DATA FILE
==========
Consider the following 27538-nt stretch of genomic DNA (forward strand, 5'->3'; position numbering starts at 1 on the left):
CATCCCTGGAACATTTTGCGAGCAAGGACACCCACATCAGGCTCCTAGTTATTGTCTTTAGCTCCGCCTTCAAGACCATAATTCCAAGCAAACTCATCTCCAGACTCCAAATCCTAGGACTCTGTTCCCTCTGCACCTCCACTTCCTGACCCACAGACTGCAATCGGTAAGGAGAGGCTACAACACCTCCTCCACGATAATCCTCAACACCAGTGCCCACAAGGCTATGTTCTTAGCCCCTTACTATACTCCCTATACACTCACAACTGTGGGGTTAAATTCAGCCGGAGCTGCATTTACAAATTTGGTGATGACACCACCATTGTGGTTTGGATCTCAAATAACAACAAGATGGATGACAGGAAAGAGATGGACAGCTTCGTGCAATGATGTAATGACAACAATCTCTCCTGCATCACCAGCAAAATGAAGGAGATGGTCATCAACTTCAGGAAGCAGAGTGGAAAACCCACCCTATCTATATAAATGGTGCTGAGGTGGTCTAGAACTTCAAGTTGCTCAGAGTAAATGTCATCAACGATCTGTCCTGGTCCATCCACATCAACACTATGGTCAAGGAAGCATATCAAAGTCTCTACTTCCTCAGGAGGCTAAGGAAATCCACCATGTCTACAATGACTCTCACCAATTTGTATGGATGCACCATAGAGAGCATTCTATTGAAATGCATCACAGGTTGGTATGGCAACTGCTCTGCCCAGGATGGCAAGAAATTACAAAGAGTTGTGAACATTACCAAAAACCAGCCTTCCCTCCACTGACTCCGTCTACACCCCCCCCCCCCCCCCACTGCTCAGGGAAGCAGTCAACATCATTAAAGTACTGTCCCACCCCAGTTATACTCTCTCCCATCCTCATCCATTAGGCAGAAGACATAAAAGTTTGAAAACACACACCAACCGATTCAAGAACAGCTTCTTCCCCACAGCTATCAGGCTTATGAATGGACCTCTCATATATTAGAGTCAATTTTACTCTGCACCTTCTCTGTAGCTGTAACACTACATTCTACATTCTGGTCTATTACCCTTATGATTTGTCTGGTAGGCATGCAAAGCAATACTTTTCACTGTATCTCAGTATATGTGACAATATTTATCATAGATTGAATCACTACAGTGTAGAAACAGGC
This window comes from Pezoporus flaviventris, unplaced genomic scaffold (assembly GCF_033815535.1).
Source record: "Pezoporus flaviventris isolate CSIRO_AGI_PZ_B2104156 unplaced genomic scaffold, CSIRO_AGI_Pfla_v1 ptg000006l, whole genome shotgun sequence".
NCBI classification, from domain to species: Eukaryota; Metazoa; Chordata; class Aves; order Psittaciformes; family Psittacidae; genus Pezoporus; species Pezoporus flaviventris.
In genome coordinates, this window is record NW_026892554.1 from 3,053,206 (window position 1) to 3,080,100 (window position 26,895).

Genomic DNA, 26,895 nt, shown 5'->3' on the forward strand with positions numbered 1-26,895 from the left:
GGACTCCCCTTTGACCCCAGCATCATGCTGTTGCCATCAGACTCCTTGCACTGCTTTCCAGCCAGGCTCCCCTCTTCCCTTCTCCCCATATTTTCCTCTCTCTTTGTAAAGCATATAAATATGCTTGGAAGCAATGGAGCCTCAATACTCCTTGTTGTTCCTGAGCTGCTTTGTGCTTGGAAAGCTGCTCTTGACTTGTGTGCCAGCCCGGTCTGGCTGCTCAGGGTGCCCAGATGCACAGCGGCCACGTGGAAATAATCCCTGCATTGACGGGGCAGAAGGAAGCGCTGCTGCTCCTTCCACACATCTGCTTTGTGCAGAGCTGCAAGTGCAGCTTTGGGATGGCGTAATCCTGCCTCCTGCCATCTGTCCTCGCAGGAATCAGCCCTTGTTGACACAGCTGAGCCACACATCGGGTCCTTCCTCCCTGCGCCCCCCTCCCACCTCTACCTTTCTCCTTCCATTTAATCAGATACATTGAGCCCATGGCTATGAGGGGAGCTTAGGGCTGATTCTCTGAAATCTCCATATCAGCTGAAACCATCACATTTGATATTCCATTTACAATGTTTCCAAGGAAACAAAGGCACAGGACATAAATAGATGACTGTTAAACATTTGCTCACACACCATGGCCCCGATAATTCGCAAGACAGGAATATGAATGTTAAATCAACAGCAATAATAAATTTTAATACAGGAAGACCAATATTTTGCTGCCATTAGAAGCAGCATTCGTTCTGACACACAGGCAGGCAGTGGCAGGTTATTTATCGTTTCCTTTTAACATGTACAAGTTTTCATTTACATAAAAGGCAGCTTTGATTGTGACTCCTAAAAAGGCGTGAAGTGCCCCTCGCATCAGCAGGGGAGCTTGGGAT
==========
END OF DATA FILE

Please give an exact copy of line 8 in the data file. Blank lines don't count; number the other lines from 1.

GGACTCCCCTTTGACCCCAGCATCATGCTGTTGCCATCAGACTCCTTGCACTGCTTTCCAGCCAGGCTCCCCTCTTCCCTTCTCCCCATATTTTCCTCTCTCTTTGTAAAGCATATAAATATGCTTGGAAGCAATGGAGCCTCAATACTCCTTGTTGTTCCTGAGCTGCTTTGTGCTTGGAAAGCTGCTCTTGACTTGTGTGCCAGCCCGGTCTGGCTGCTCAGGGTGCCCAGATGCACAGCGGCCACGTGGAAATAATCCCTGCATTGACGGGGCAGAAGGAAGCGCTGCTGCTCCTTCCACACATCTGCTTTGTGCAGAGCTGCAAGTGCAGCTTTGGGATGGCGTAATCCTGCCTCCTGCCATCTGTCCTCGCAGGAATCAGCCCTTGTTGACACAGCTGAGCCACACATCGGGTCCTTCCTCCCTGCGCCCCCCTCCCACCTCTACCTTTCTCCTTCCATTTAATCAGATACATTGAGCCCATGGCTATGAGGGGAGCTTAGGGCTGATTCTCTGAAATCTCCATATCAGCTGAAACCATCACATTTGATATTCCATTTACAATGTTTCCAAGGAAACAAAGGCACAGGACATAAATAGATGACTGTTAAACATTTGCTCACACACCATGGCCCCGATAATTCGCAAGACAGGAATATGAATGTTAAATCAACAGCAATAATAAATTTTAATACAGGAAGACCAATATTTTGCTGCCATTAGAAGCAGCATTCGTTCTGACACACAGGCAGGCAGTGGCAGGTTATTTATCGTTTCCTTTTAACATGTACAAGTTTTCATTTACATAAAAGGCAGCTTTGATTGTGACTCCTAAAAAGGCGTGAAGTGCCCCTCGCATCAGCAGGGGAGCTTGGGAT